Senate Proposals Are Less About ‘Leaks,’ More About Shutting Down Whistleblowers

By: Tuesday July 31, 2012 2:50 pm

Anti-leaks proposals approved by the Senate Intelligence Committee as part of an intelligence authorization bill on July 24 became public yesterday. They supposeedly would prevent “unauthorized disclosures” of “classified information” from people who are not authorized to “leak.” But, the truth is this obscures the reality, which is that hysteria over leaks has created a politically manufactured crisis of which politicians like Sen. Dianne Feinstein are taking advantage to enact measures that in their totality would function like an Official Secrets Act.


Senate Proposal for Curbing ‘Leaks’ Escalates Restrictions on Intelligence Employees Who Talk to Media

By: Wednesday July 25, 2012 6:34 pm

The Senate Intelligence Committee passed an intelligence authorization bill yesterday that is likely to have adverse effects on whistleblowers and the media trying to cover national security matters. The legislation, according to committee chairwoman Senator Dianne Feinstein, would fund measures to “counter terrorist threats, prevent the proliferation of weapons of mass destruction, enhance counterintelligence, conduct covert actions and collect and analyze intelligence around the globe.”

Pentagon Worked to Cover Up Human Suffering at Afghan Military Hospital

By: Tuesday July 24, 2012 3:37 pm

A congressional subcommittee heard statements from investigators and members of the US military who had observed shocking conditions at the Dawood military hospital in Afghanistan. The story involves corruption and a coverup by senior commanders in Afghanistan who order non-cooperation with investigators and destruction of evidence.

CIA Whistleblower Makes ‘Bold’ & ‘Provocative’ Allegations of ‘Selective’ & ‘Vindictive’ Prosecution

By: Sunday July 22, 2012 8:35 am

Former CIA agent John Kiriakou, who the United States government alleges released classified information to journalists that included the identities of a “covert CIA officer” and details on the role of “another CIA employee in classified activities,” was in court for a motion hearing on July 20 in Alexandria, Virginia. The defense and prosecution were given opportunity to argue a defense motion to dismiss on the basis that the government is pursuing a “selective” and “vindictive” prosecution.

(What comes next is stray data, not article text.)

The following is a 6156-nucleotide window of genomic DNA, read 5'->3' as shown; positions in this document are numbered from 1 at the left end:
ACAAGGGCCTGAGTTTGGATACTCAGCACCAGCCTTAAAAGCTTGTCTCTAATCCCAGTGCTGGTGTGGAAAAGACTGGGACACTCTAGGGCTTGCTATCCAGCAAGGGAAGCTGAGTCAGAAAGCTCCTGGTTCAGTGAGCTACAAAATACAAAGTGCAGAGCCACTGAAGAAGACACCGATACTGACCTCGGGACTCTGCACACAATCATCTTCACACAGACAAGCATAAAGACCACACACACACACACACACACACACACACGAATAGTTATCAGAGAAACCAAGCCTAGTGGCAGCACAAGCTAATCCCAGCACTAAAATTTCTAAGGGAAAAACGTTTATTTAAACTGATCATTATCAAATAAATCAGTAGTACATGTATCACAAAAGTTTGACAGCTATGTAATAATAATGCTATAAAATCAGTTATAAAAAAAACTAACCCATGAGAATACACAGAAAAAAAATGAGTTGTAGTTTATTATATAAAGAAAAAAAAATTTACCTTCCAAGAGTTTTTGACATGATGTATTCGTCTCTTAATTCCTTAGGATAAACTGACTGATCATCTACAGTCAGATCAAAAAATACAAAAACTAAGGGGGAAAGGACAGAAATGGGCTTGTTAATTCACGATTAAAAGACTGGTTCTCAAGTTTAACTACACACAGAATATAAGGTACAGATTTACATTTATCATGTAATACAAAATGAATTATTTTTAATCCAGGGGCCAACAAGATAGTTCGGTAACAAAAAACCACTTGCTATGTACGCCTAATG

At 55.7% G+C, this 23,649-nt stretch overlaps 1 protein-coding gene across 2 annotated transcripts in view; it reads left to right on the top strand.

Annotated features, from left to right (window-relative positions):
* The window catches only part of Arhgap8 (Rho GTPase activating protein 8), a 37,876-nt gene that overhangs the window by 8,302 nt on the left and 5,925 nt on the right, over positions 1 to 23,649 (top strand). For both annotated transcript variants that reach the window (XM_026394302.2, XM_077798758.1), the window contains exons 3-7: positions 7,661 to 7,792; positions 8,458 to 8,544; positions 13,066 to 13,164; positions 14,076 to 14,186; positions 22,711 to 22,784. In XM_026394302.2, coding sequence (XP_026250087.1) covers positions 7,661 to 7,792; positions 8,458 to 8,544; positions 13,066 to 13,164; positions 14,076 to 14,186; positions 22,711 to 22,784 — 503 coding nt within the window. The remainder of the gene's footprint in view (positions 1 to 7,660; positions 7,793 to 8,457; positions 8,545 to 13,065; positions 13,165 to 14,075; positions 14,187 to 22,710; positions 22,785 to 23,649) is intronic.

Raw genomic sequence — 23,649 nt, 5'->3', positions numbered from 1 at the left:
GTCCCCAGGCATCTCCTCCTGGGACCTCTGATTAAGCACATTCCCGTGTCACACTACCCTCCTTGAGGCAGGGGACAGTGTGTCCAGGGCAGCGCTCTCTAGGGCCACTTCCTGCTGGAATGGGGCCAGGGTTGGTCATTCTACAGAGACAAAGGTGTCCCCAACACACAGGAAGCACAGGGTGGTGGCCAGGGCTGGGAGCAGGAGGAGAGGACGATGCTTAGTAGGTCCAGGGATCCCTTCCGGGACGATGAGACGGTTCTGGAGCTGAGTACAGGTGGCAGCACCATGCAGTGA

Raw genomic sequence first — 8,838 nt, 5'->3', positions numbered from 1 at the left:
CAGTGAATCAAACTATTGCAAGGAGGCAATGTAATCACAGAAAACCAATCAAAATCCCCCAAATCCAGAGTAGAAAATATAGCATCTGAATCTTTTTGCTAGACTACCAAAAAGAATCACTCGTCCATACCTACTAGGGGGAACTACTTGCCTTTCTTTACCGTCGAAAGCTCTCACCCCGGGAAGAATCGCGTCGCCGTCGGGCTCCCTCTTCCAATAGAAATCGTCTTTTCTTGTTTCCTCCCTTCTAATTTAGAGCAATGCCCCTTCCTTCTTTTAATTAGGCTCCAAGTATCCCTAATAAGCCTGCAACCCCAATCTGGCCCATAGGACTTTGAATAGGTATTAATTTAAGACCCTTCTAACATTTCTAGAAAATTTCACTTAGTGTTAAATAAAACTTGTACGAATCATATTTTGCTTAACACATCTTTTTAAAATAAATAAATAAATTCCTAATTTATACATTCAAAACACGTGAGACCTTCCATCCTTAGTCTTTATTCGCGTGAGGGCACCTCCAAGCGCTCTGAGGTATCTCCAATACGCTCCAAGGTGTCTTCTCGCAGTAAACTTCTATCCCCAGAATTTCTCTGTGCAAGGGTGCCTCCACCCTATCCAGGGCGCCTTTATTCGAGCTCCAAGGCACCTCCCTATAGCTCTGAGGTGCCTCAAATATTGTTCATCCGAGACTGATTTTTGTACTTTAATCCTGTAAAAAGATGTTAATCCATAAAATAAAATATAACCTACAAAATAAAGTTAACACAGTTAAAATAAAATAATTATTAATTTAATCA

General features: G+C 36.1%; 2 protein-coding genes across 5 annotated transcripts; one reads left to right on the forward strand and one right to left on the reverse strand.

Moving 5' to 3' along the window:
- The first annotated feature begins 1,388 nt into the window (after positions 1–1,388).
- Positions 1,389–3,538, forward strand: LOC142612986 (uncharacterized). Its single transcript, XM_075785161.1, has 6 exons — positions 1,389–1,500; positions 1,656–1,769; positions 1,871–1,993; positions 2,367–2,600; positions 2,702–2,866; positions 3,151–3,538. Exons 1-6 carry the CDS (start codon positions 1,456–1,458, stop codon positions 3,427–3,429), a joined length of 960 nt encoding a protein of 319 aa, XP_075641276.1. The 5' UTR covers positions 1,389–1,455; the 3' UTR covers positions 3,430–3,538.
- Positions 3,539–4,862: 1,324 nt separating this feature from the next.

Manning’s Defense Moves to Defend Right to Discuss ‘Harm’ From Alleged Leaks in Court

By: Thursday July 12, 2012 11:00 am

The prosecutors have contended all along that no “actual damage” has to be proven. Military prosecutor Maj. Ashden Fein said in April, “Whether the accused knew or thought he knew which documents and information would cause actual harm to the United States is irrelevant to his specific acts for which he is charged.” During the upcoming motion hearing on July 16, the matter will be decided in court and the defense may be significantly restricted from discussing what many in the public likely think was the key issue with Manning’s alleged leaks—that damage was supposedly done to US national security.

Whistleblower Provisions Can Be Applied Retroactively to Employees of Affiliates, Judge Rules

By: Tuesday July 10, 2012 12:20 pm

A United States judge ruled on Monday the whistleblower provisions passed in the Dodd-Frank law in 2010 could be applied retroactively to protect not only people employed by parent companies but also those working for subsidiaries of parent companies. The expanded coverage thus applies even to cases initiated before Dodd-Frank.

Julian Assange, Pursued for the Crime of Practicing Journalism

By: Wednesday June 27, 2012 5:45 pm

Ecuador continues to review WikiLeaks editor-in-chief Julian Assange’s request for political asylum. Ana Albán, Ecuador’s ambassador to the United Kingdom, met with President Rafael Correa and other heads of state to discuss the potential implications of granting asylum to Mr. Assange. In the meantime, he remains in the Ecuadorean embassy in the United Kingdom. The Ecuadorian foreign minister Ricardo Patino has said people can be holed up in embassies for a day, three weeks or five years waiting for a decision on asylum requests.

Secrecy Games by Prosecution & Government Postpone Bradley Manning’s Trial

By: Friday June 8, 2012 1:10 pm

The trial for Pfc. Bradley Manning, the soldier accused of releasing classified information to WikiLeaks, has now been moved from September to November or January of next year. The judge moved the trial date because of “discovery issues” in the court martial. This was entirely predictable. All along, the military prosecutors and government have been engaged in secrecy games that have made it nearly impossible for the defense to obtain evidence that could be material to the guilt or innocence of Manning or that could help reduce his sentence if he were convicted for his alleged leaks.

Manning Prosecutors as Gatekeepers for the US Government [VIDEO]

By: Wednesday June 6, 2012 6:58 pm

I appeared on “The Alyona Show” to provide an update on what happened and also talk about John McCain is criticizing the Obama administration’s selective leaks on the “kill list,” cyber warfare, etc.

Bradley Manning’s June Motion Hearing: Day 1 (Live Blog)

By: Wednesday June 6, 2012 8:00 am

The third motion hearing in the case of Pfc. Bradley Manning, the soldier who is being prosecuted by the US government for allegedly releasing classified information to WikiLeaks, commences today. It is taking place at Fort Meade in Maryland and is expected to last for three days. I’ll be live-blogging from the hearing.

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